STATE SENATOR MICHAEL GIANARIS

Each year the residents of western Queens, and Long Island City in particular, wonder anxiously how many weekends the MTA will shut down the No. 7 train. In past years, the MTA did not even provide advance warning, adding insult to injury. All the prior notice in the world, however, cannot ease the pain of the 22 weekend closures we face in 2014.

Western Queens is home to the fastest-growing, most exciting neighborhoods in the five boroughs, and Long Island City continues to set the pace. People from all over flock here to live and raise their families, visit our wonderful cultural attractions, sample our world-class restaurants and enjoy our beautiful green spaces. Long Island City, and all of western Queens, deserves increased mass transit options, not ones that are being slashed.

Unfortunately, the MTA is stuck in the past, believing its mission does not extend beyond getting people to and from Manhattan during the work week. It is past time for the MTA to realize that neighborhoods like LIC have become destinations in their own right, drawing people from all over the city, particularly on weekends.

As your State Senator, I repeatedly fight the MTA to soften the blow of its seemingly endless train closures. In the past, the MTA has all but ignored the voices of our community, so it was a small step in the right direction when this year, MTA representatives took time to meet with me, my fellow elected officials and community leaders to discuss ways to mitigate the impact of these incessant closures. The MTA has committed to producing a marketing campaign, advertising all LIC has to offer, and I am working with my colleagues to bring the MTA to a public meeting to give LIC residents the opportunity to explain how much closing the No. 7 train hurts their small businesses and quality of life.

Meetings alone, however, are nowhere near enough to help our neighborhood deal with this problem; not when small business owners worry that they will not survive 2014 because the No. 7 train is closed for 22 weekends this year. The MTA must provide direct shuttle bus service from LIC to Manhattan through the Queens Midtown Tunnel, an idea it  has repeatedly ignored. The MTA must also reduce the overall amount of closures. It must provide the increased and more efficient service Long Island City and all the growing neighborhoods of western Queens deserve, and I will continue to hold the MTA’s feet to the fire until it does right by our community.

As we continue to rally together and fight the MTA for better service, be sure to tell everyone you know that Long Island City is still home to some of the most beautiful parks, delicious restaurants and creative cultural institutions in all of New York. No matter the No. 7 train schedule, Long Island City is open for business.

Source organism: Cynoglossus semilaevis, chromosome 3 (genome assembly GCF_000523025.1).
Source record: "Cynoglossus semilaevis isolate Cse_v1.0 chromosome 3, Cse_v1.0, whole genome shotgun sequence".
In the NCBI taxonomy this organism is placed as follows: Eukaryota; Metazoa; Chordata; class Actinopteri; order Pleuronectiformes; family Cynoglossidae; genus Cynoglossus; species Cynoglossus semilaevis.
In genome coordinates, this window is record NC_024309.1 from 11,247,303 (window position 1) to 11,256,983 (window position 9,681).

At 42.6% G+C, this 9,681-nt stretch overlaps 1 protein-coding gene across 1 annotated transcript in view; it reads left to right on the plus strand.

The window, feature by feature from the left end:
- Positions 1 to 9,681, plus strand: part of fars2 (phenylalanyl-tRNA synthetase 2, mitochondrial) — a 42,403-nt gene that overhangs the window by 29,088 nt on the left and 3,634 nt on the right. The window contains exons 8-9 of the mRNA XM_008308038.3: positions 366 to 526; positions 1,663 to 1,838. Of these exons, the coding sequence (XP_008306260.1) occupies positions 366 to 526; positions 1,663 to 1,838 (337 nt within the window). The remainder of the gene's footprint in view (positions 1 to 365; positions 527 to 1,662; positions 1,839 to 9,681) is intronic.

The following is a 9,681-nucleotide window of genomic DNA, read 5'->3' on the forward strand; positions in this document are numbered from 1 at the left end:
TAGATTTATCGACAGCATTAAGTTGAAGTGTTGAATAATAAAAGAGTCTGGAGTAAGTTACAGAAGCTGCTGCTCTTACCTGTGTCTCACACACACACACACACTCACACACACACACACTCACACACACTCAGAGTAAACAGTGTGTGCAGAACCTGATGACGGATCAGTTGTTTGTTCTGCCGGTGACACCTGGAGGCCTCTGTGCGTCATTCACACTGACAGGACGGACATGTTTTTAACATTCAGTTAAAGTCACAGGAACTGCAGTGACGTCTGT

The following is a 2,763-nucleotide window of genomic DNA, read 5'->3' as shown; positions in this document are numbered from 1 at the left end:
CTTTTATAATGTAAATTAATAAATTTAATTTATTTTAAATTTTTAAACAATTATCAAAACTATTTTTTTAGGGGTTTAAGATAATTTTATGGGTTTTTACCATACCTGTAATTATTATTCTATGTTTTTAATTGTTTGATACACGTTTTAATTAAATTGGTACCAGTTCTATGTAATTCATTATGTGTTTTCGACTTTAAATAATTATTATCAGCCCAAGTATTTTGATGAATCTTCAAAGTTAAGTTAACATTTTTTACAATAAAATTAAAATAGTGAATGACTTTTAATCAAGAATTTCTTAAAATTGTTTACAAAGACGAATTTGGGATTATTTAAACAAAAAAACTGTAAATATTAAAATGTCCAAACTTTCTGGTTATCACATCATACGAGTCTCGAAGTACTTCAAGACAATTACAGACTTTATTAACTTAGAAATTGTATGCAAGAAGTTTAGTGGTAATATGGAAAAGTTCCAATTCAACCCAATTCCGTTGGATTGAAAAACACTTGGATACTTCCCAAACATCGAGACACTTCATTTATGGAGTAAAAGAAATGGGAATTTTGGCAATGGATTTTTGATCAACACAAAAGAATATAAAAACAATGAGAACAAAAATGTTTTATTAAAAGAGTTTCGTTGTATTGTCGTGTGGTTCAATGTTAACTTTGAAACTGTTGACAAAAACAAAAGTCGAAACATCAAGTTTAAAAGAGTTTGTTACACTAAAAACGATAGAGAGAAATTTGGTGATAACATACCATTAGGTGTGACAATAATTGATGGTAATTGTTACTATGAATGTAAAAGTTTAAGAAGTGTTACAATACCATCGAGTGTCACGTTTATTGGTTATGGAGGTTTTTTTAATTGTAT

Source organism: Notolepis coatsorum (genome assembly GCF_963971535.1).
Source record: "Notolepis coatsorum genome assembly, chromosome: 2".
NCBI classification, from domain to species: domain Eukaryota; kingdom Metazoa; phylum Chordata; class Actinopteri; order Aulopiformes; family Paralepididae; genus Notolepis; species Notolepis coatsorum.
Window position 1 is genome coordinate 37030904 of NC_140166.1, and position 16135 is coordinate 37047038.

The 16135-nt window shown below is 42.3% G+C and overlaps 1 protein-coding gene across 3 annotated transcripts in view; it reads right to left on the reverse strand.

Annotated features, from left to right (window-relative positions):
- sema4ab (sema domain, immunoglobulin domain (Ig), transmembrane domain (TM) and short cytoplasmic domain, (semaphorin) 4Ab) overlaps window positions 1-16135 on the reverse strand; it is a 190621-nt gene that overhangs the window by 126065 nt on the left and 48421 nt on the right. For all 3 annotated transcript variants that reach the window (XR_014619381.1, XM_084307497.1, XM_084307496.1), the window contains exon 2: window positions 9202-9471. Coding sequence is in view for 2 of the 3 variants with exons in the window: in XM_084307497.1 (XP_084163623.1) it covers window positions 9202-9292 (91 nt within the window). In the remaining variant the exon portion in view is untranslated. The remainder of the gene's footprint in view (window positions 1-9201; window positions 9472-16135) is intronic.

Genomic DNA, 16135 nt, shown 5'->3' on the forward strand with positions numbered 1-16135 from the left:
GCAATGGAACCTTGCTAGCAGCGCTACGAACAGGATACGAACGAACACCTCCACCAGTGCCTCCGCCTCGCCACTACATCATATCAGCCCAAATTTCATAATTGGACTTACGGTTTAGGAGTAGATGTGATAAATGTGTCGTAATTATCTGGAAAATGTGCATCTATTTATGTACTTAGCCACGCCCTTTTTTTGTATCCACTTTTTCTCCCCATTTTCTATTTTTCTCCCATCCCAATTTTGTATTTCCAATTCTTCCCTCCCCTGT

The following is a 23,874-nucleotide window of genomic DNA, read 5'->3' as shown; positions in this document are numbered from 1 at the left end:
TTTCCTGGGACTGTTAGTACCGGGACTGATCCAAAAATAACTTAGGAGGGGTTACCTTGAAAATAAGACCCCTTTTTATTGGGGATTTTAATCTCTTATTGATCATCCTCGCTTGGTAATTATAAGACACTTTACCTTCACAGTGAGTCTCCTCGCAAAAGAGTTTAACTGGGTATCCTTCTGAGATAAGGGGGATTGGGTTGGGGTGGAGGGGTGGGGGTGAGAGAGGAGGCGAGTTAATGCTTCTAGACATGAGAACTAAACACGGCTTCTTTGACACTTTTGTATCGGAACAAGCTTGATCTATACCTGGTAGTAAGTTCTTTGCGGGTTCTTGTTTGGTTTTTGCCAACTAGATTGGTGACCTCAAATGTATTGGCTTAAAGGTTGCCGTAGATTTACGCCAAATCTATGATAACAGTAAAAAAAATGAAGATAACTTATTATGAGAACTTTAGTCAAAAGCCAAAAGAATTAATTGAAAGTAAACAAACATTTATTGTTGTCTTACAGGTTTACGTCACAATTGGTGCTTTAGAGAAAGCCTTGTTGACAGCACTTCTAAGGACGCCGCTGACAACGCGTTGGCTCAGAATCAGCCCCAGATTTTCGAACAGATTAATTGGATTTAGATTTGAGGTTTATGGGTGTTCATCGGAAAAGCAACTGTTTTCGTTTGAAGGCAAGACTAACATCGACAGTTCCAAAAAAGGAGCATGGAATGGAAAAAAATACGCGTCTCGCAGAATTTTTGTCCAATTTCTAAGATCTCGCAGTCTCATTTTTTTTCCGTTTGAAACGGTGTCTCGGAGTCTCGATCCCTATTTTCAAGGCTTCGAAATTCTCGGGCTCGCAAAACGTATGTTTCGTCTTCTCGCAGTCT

Senator Michael Gianaris was elected to the State Senate in 2010 with more than 81 percent  of the vote after a decade of dedicated public service in the State Assembly. 

 

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Cops release photos of suspect sought in subway bias attack


| ctumola@queenscourier.com

Photos courtesy of NYPD

Police have released photos of the suspect who allegedly punched a Hispanic man, then made anti-Mexican statements towards him on a No. 7 train.

The 43-year-old victim was on a Queens-bound train about 4 p.m. Sunday when the suspect approached him and punched him twice in the face, then made the bias remarks, cops said. The suspect then fled at the Court Square station in Long Island City.

The victim sustained bruises to the nose and a lacerated lip, but refused medical aid at the scene, according to police.

Authorities describe the suspect as a black male, 6′ tall and 165 pounds.

In addition to the surveillance photos, which were obtained from after the assault, police have also released a sketch of the suspect.

Anyone with information is asked to call Crime Stoppers at (800) 577-TIPS (8477). The public can also submit their tips by logging onto the Crime Stoppers website or can text their tips to CRIMES (274637), then enter TIP577. All calls are strictly confidential.

 

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Man sought in bias assault on No. 7 train


| ctumola@queenscourier.com

Photo courtesy of NYPD

A suspect allegedly assaulted a Hispanic man on a No. 7 train before making anti-Mexican statements towards him, cops said.

The 43-year-old victim was on a northbound train about 4 p.m. Sunday when the suspect approached him and punched him twice in the face, then made the bias remarks, police said. The suspect then fled the train at the Court Square station in Long Island City.

The victim sustained bruises to the nose and a lacerated lip, but refused medical aid at the scene, according to cops.

Police describe the suspect as a black male, 6′ tall and 165 pounds.